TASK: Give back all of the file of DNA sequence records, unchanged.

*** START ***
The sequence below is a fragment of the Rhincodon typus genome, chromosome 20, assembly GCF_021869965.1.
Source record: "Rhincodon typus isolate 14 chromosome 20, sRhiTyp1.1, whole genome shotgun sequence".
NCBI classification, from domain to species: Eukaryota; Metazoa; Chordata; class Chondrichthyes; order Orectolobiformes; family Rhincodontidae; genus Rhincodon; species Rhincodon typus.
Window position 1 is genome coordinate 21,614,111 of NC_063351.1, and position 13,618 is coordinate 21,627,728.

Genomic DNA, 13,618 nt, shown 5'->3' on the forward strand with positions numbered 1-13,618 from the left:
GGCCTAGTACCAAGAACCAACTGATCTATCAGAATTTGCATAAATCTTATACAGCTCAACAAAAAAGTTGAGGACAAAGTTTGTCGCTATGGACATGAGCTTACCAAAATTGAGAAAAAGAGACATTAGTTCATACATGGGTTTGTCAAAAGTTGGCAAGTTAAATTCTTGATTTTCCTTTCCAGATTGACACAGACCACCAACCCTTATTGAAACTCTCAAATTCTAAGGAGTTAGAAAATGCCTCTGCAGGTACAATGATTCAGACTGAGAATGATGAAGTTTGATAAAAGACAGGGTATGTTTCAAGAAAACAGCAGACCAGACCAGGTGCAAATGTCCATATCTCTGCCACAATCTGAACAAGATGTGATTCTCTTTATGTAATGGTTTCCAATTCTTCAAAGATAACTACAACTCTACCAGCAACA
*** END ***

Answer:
The sequence below is a fragment of the Rhincodon typus genome, chromosome 20, assembly GCF_021869965.1.
Source record: "Rhincodon typus isolate 14 chromosome 20, sRhiTyp1.1, whole genome shotgun sequence".
NCBI classification, from domain to species: Eukaryota; Metazoa; Chordata; class Chondrichthyes; order Orectolobiformes; family Rhincodontidae; genus Rhincodon; species Rhincodon typus.
Window position 1 is genome coordinate 21,614,111 of NC_063351.1, and position 13,618 is coordinate 21,627,728.

Genomic DNA, 13,618 nt, shown 5'->3' on the forward strand with positions numbered 1-13,618 from the left:
GGCCTAGTACCAAGAACCAACTGATCTATCAGAATTTGCATAAATCTTATACAGCTCAACAAAAAAGTTGAGGACAAAGTTTGTCGCTATGGACATGAGCTTACCAAAATTGAGAAAAAGAGACATTAGTTCATACATGGGTTTGTCAAAAGTTGGCAAGTTAAATTCTTGATTTTCCTTTCCAGATTGACACAGACCACCAACCCTTATTGAAACTCTCAAATTCTAAGGAGTTAGAAAATGCCTCTGCAGGTACAATGATTCAGACTGAGAATGATGAAGTTTGATAAAAGACAGGGTATGTTTCAAGAAAACAGCAGACCAGACCAGGTGCAAATGTCCATATCTCTGCCACAATCTGAACAAGATGTGATTCTCTTTATGTAATGGTTTCCAATTCTTCAAAGATAACTACAACTCTACCAGCAACA